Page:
Crypt of the Vampire (Italy/Spain: Camillo Mastrocinque, 1964: 82 mins)

Deighan, Samm and Kat Ellinger. "Lust for a Female Vampire Lover: The Evolution of Lesbian Vampires in Cinema, Part 1." Daughters of Darkness #1 (March 12, 2016)  ["This first episode of three begins by examining the lesbian vampire from her origins in eighteenth century Gothic literature, particularly Samuel Taylor Coleridge’s unfinished poem “Christabel” (1797) and Irish writer Sheridan Le Fanu’s story “Carmilla” (1871), both of which explore themes of monstrosity, repressed sexuality, and female identity. “Carmilla” — the source material for the majority of lesbian vampire films — follows a lonely young woman named Laura, who makes a strange, seductive new friend, Carmilla, whose designs on Laura are decidedly sanguinary. Carl Theodor Dreyer’s surreal horror film Vampyr (1932) was the first to adapt “Carmilla,” however loosely, but was followed soon after by the more straightforward Universal horror film, Dracula’s Daughter (1936). The latter — with its depiction of an elegant, sympathetic female vampire reluctantly driven to act out her bloodlust out on female as well as male victims — was among the first to portray vampirism as a blend of madness, female hysteria, sexual dysfunction, and addiction. Dracula’s Daughter would influence subsequent adaptations of “Carmilla,” like Roger Vadim’s lush arthouse effort Blood and Roses (1960) and obscure Italian Gothic horror film Crypt of the Vampire (1964). The film co-starred Hammer star Christopher Lee, who spends much of the running time in an outrageous smoking jacket. Speaking of Hammer studios, the episode wraps up with a discussion of their Karnstein trilogy, a watershed moment for lesbian vampire cinema. Films like The Vampire Lovers (1970), Lust for a Vampire (1971), and Twins of Evil (1971) — as well as some of the studio’s outlier efforts like The Brides of Dracula (1960) or Countess Dracula (1971) — left a bloody mark on vampire films. With minimal violence and plenty of nudity from buxom starlets like Ingrid Pitt, these films generally depict aristocratic vampires preying on innocent young ladies in pastoral settings. A film like The Vampire Lovers was famous for its use of lesbianism and casual nudity, but is quite restrained compared to the films discussed in episode two by European directors like Jess Franco and Jean Rollin."]

The Earth Dies Screaming (UK: Terence Fisher, 1964: 62 mins)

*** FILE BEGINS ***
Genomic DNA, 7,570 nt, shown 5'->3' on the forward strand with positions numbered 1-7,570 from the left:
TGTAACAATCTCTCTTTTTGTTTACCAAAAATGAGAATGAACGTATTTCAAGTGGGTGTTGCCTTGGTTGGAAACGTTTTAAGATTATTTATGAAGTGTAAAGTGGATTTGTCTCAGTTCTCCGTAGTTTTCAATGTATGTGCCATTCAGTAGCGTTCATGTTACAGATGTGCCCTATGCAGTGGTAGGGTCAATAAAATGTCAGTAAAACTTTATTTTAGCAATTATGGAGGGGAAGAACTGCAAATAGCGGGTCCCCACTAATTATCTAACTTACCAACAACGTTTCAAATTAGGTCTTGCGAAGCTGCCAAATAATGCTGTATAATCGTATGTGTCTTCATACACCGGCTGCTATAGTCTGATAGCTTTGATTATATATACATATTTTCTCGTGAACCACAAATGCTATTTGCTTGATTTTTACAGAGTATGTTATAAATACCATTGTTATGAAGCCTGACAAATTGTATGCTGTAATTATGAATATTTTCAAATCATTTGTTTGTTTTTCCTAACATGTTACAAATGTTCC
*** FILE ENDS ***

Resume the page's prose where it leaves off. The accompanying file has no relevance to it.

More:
Dixon, Wheeler Winston. "'Turn It Off': Sound and Silence in 1960s British Gothic Cinema." Film International (October 31, 2014)

The Fall of the Roman Empire (USA: Anthony Mann, 1964: 188 mins)
Sabo, Lee Weston. "Auteurs in the Arena Anthony Mann's The Fall of the Roman Empire." Bright Lights Film Journal #76 (May 2012)

Goldfinger (UK: Guy Hamilton, 1964: 110 mins)

Lipp, Deborah. "Growing Up a Bond Girl." Audiovisualcy (November 1, 2012)

Hush Hush Sweet Charlotte (USA: Robert Aldritch, 1964: 133 mins)

Greven, David. "Bringing Out Baby Jane: Camp, Sympathy, and the 1960s Horror-Woman’s Film." Jump Cut #55 (Fall 2013)

Intentions of Murder (Japan: Shohei Imamura, 1964: 150 mins)

Cribbs, John, Chris Funderberg and Martin Kessler. "Shohei Imamura." Flixwise (September 19, 2017) ["Martin Kessler is joined by Chris Funderberg and John Cribbs of thepinksmoke.com to discuss the films of two-time Palme d’Or award-wining director Shohei Imamura. They talk about his dark subject matter, his bleak point of view, the phases of his career, and his wild sense of humour. They discuss how Imamura has been handled by critics, compare him to New German Cinema, Luis Buñuel, and discuss why comparing him to other Japanese filmmakers may be misleading."]

Kwaidan (Japan: Masaki Kobayashi, 1964: 125 mins)

Hancock, James and Tony Stella. "The Cinema of Masaki Kobayashi." Wrong Reel #283 (June 22, 2017)

Wada-Marciano, Mitsuyo. "J-horror: New Media’s Impact on Contemporary Japanese Horror Cinema." Horror to the Extreme: Changing Boundaries in Asian Cinema. ed. Jinhee Choi & Mitsuyo Wada-Marciano. Hong Kong University, 2009: 15-37.

The Night of the Iguana (USA: John Huston, 1964: 125 mins)

Kuersten Erich. "CinemArchetype #6: The Intimidating Nymph." Acidemic (March 2, 2012)

Onibaba (Japan: Kaneto Shindô, 1964: 103 mins)